This week I acquired a nice old Suzuki Bandit that somebody had attempted to modify and basically fucked up beyond all recognition. It looked ok but it wouldn’t start – hell, it wouldn’t even turn over so it was a big old gamble. Someone had altered the wiring at the front and made a right old dog’s dinner of it. There was a big bunch of wires cut off that looked like they should be the ones going to the instruments but they were all the wrong colour. I knew it was going to be time consuming but as it’s only electrickery I thought it would be relatively simple. Needless to say, not for the first time in my life, me and reality were a long way apart.
Any normal person would get the manual at this point but I am so impatient I thought I would just scan the interweb and find the appropriate diagram – which turned out to be a lot harder than expected – no I don’t want to sign upp for free for the first month only then just 14.99 per month when you haven’t got what I am looking for anyway.
I had a couple of diagrams for earlier bikes but there seems to be two instrument packs for the later bikes – one has an LCD panel in the tacho, mine doesn’t. Mine has 14 wires, some others have more, some less. I still haven’t found a diagram that matches mine so I had to set about experimenting until I had identified the function of every wire. I now have to find where those wires are on the bike, which is where the real challenge begins.
In the mean time I put some finishing touches to my CBR1000F – the engine is all sorted, oil and filters changed – the air filter was particularly grubby and had clearly been neglected for a number of years. I suspect it was making her run rather rich – they are only a few quid but I guess with them being tucked away behind panels people just don’t think of them and don’t bother changing them.
I also got a replacement genuine Honda mirror to replace the non original hideous thing on the right hand side. Just waiting for a couple of Dzus fasteners now and it will be ready for MoT.
The other thing that happened upon the shop of despair was a very nice Yamaha Thundercat, at first glance it was hard to see anything wrong with it. The bike had clearly been looked after – it was pretty much spot on and not covered in 10 foot of crap, which made a nice change. Upon further inspection though I found what can only be described as a massive hole in the engine casing. The broken bits were still in there so it looked like it has hit something hard enough to bust the ally housing. It was far too good to break so I looked at options for repairing it.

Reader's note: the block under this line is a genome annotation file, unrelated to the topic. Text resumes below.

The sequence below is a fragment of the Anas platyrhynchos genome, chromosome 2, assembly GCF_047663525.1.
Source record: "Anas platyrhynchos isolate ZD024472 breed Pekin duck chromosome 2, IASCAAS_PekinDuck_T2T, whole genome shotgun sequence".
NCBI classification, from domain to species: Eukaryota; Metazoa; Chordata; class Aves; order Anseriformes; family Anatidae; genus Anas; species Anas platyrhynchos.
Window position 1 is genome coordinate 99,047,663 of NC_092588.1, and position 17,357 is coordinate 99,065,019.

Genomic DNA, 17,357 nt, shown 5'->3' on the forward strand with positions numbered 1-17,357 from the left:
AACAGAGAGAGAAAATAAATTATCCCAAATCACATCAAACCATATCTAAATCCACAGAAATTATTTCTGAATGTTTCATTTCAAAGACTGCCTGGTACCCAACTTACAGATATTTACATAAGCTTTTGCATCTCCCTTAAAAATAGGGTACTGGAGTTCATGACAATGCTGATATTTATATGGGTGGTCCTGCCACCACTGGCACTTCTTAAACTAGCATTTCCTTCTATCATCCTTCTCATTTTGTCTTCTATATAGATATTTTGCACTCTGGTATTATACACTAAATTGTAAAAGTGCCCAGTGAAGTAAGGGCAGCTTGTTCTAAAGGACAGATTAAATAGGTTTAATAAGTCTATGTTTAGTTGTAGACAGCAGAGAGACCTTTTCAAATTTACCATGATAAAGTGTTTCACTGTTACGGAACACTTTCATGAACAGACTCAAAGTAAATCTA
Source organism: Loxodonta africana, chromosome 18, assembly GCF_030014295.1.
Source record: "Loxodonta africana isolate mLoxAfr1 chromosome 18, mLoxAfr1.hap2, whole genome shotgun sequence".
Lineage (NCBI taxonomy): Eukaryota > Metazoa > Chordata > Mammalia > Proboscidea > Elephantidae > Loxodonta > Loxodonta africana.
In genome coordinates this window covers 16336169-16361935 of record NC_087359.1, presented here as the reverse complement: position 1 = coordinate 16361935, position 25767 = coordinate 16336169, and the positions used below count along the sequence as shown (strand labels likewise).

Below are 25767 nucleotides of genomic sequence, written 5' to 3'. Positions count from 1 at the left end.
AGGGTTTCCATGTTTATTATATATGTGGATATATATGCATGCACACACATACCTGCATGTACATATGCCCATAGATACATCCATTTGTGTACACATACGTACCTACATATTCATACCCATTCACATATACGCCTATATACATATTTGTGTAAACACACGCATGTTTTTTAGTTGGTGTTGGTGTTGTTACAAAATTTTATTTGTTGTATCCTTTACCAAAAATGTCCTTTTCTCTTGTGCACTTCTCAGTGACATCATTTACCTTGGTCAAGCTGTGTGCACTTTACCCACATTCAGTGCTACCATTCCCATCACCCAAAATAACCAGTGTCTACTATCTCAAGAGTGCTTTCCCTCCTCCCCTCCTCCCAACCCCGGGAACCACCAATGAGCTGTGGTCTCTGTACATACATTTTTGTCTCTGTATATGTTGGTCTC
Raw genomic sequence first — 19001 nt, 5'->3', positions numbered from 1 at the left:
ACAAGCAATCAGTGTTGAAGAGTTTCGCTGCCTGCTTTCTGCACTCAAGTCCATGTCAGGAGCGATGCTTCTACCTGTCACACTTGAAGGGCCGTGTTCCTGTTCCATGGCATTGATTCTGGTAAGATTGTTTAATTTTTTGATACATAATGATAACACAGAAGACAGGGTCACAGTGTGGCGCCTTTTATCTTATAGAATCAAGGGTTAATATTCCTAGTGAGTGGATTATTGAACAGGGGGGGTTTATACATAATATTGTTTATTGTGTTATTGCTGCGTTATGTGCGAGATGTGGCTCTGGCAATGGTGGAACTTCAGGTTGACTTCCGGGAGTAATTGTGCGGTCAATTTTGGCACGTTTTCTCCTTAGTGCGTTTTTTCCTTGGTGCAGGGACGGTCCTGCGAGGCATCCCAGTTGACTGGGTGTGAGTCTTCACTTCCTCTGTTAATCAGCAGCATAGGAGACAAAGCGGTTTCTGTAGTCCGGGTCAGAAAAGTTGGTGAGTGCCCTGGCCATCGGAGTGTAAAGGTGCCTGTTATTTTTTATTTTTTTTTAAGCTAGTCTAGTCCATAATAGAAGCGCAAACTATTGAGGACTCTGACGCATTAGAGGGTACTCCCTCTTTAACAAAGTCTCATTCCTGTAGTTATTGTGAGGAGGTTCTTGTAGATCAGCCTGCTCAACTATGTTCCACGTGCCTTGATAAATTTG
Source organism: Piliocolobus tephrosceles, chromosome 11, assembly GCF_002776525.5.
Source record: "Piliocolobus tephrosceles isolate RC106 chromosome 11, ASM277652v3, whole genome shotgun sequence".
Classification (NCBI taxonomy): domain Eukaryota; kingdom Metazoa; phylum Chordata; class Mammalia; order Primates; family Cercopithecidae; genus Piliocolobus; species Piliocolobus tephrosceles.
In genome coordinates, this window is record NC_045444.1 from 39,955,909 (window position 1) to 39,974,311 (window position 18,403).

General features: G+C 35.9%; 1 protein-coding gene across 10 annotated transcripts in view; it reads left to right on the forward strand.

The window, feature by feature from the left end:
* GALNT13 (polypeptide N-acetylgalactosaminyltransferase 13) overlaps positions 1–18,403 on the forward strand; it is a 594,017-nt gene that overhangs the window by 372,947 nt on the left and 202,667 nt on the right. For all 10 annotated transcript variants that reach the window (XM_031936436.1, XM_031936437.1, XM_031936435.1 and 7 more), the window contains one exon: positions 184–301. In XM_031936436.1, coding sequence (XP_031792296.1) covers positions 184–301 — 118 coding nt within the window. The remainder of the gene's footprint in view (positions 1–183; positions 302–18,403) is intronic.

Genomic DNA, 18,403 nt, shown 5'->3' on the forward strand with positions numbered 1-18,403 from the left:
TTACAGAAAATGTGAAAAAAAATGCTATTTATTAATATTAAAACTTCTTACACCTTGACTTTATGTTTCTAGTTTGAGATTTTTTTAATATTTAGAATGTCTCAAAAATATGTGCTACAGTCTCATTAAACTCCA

Welding wasn’t an option as I don’t have TIG and didn’t have time to learn on the job as it were. On searching on tinterweb I read bout people having good success with high heat JB Weld so I thought I would give it a try. As it was a big hole I used stainless steel mesh to strengthen it up.
Cleanliness is critical at this point so everything was cleaned several times with degreaser and finished off with a good rub with coarse wet and dry to give a good key – I went well beyond the edges of the hole to make sure I had the best possible key. I used two separate products – both from JB. The first was a high heat high strength epoxy resin – it’s two part and as strong as anything I have ever found. I tested it first on a piece of scrap ally and it had amazing strength and resists oil, petrol and heat so it’s ideal for the job. I used that to stick the mesh to the engine.
I then used tome two part putty that is also an epoxy substance, it dries incredibly hard and once it’s set it ain’t coming off. It was very easy to work and form to the shape and it pushed nicely in to the stainless mesh. If you are doing a job like this always drop the sump and make sure 100% that there are no bits in there that can ruin your life at a later date. There were plenty of bits in mine a good thorough clean followed and it was spotless when put back in place with a new gasket, of course.
I went rather over the top with this stuff as I wanted to make sure it was never going to come off. I highly recommend this method, the stuff dries incredibly hard and is resistant to heat changes, I tested the stuff extensively before going with it because I was very doubtful but it really is amazing stuff. Once dry it can be drilled, tapped, filed and made a lot prettier than in the photo above, sadly I appear to have lost the last photo of when it was finished but you would be hard pressed to spot it, it dries to a very similar colour to the surrounding material. It is good for temperatures up to 450 Fahrenheit so way more than the engine will ever get to at this point.
Article provided by David Powell of Boston Bike Bits.